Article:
Hello! My name is Peter Ivey, and I am the founder of The League of International Chefs Association and Mission:FoodPossible (M:FP). Over the past 5 years we have been working hard to eradicate hunger and food insecurity in Jamaica. This year we are in the parish of Westmoreland and we need your help to train the canteen staff of 5 schools in Westmoreland to cook creative, healthy, low cost meals with our local indigenous crops.
Please read more about our work below!
Data from a recent report by the United Nations indicated that approximately 2.37 billion people worldwide are without food or unable to eat a healthy balanced diet on a regular basis. From 2019-2020, the number of people suffering from hunger in the Latin American and Caribbean Region increased by 13.8 million. According to Jean Gough, UNICEF Regional Director for Latin America and the Caribbean, “COVID-19 has made a pre-existing malnutrition crisis worse. With services disrupted and livelihoods devastated, families are finding it harder to put healthy food on the table…for children to grow up healthy, we need to ensure all families access to affordable, nutritious food.” Although the pandemic has exacerbated the situation, hunger has been on the rise since 2014 with an almost 79 percent hike in the number of people facing food insecurity. In response to those statistics, Mission:FoodPossible (M:FP) designed a community program to combat global hunger, promote food security and reduce food waste.
Mission:FoodPossible | Training
Mission:FoodPossible is a recognized Jamaican charity dedicated to the eradication of hunger and food insecurity. For the past five years, our comprehensive two-day training has trained, empowered, and sustained the community by utilizing our Most Valuable Produce (MVP) scoring tool to assess a region’s produce to best support food security. The first day focuses on theory—thoughts and ideas about food insecurity, hunger, access to nutritious food, identifying a community’s MVPs, and recipe creation. The second day focuses on practice—the application of what participants learned including, knife skills, various cooking techniques, and utilizing MVPs in creative dishes. All participants who successfully complete the training receive certificates of achievement. Because M:FP is grounded in utilizing local produce, farmers, chefs, and local markets all play an integral role in the program’s success.
Mission:FoodPossible | Why Jamaica?
In the Caribbean, severe food insecurity was highest in Haiti followed by Jamaica. In a 2017 study, Smith and colleagues asserted that there is a need to shift focus from short-term efforts to long-term efforts with very targeted interventions. They argued that the key policies to address food insecurity in the region “…are to expand programs for vulnerable individuals [and] invest in the education and skills of the food insecure…” Given the M:FP team’s Jamaican roots and access to Jamaica, the decision was made to launch M:FP in one parish and, after evaluation, determine how the project could be scaled up and utilized in other parishes across the island and, ultimately, the region. All trainings have been held in October to commemorate World Food Day and M:FP’s commitment to ensuring food security. In 2019, Forbes Magazine said Mission:FoodPossible might be the answer to the world’s hunger crisis.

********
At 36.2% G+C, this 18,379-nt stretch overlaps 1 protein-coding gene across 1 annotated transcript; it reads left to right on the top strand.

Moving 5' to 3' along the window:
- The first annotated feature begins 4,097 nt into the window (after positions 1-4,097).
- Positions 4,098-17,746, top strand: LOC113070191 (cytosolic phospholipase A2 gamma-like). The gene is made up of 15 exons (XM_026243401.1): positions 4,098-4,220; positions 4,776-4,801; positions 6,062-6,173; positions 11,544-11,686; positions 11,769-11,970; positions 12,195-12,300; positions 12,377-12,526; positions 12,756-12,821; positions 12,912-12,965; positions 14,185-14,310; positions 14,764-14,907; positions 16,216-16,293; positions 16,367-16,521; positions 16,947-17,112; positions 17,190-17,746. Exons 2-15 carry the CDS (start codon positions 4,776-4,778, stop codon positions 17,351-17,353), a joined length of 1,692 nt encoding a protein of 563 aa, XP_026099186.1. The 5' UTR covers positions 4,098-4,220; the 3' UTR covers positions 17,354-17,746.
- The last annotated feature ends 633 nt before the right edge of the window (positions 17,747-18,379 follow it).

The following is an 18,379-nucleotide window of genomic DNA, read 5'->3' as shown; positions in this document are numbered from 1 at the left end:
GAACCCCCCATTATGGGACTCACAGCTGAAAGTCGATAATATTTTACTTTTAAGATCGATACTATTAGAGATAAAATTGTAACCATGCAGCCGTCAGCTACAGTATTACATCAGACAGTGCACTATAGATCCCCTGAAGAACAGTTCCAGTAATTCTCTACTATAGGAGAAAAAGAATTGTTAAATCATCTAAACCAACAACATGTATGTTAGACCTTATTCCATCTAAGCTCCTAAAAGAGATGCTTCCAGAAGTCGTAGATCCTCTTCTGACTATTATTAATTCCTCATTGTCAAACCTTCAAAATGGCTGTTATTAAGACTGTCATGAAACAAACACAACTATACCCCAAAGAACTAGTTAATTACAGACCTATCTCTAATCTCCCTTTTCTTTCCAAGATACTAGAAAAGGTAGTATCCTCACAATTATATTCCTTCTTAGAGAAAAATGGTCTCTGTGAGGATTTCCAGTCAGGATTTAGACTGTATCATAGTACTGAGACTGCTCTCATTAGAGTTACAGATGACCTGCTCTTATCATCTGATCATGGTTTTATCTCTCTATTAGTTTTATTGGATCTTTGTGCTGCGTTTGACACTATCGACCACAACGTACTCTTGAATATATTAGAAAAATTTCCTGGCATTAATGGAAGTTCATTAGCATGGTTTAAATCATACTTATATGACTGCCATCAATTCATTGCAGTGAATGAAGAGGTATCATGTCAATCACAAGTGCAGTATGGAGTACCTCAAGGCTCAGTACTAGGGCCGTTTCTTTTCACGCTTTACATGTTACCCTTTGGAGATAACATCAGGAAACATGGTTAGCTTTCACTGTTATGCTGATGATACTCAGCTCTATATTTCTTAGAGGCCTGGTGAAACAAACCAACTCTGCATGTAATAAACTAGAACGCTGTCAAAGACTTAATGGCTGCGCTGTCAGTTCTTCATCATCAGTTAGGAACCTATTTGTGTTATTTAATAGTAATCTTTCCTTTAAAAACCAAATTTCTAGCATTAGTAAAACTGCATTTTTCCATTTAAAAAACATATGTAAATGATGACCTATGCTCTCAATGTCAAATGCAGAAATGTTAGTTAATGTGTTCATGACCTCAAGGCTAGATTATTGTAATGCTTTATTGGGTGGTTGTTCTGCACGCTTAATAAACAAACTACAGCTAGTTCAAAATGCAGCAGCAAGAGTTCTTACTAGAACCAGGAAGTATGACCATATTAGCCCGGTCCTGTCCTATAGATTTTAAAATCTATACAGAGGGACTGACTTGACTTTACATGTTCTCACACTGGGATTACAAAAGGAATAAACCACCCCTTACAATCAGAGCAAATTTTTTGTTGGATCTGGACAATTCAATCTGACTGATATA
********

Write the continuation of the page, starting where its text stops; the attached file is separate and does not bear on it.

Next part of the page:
Mission:FoodPossible | Impact
Since our inception, we have partnered with five schools (St. John’s Primary School, St. Catherine; Buff Bay Primary School, Skibo Primary School, Charles Town Primary School, and Bybrook Primary School, Portland) and trained 34 canteen staff, teachers and parents. Because of M:FP’s educational component, community participants have learned about the importance of food security in Jamaica and the Caribbean region, have benefited from our innovative program, and/or eaten creative dishes using indigenous foods. Some community members have utilized the education provided to maximize the use of local produce to reduce food insecurity. In subsequent conversations with St. John’s Primary School personnel, we learned that canteen staff utilized cooking techniques learned in the training, which extended the life of some of the foods they cooked with. It was also reported that the attendance and academic performance of students who participated in the school meal programme improved. Although the global pandemic halted our in-person trainings, we remained committed to our mission and hosted virtual and other types of programming. Through our in-person and/or virtual programming participation, we have positively impacted over 11,000 people; an international virtual food security “relay” that we participated in garnered over 2 million views.
Mission:FoodPossible | World Food Day 2022
Given the disastrous impact of the COVID-19 pandemic, M:FP plans to host Healing Our Community, Leaving No One Behind—a 3 day in-person commemoration of World Food Day focused on healing our community. Community healing calls for a restructuring of our priorities, resources, and investment to enrich the conditions that create wellness and health in communities of color. With M:FP’s focus on agriculture and eating what we grow, we are hosting our 2022 training and community program in Westmoreland because of its agricultural output, history and lush vegetation. As done in the past, we are partnering with primary schools in the Westmoreland area. The training and community program will take place October 13, 2022-October 15, 2022.
Thank you for accepting the Mission!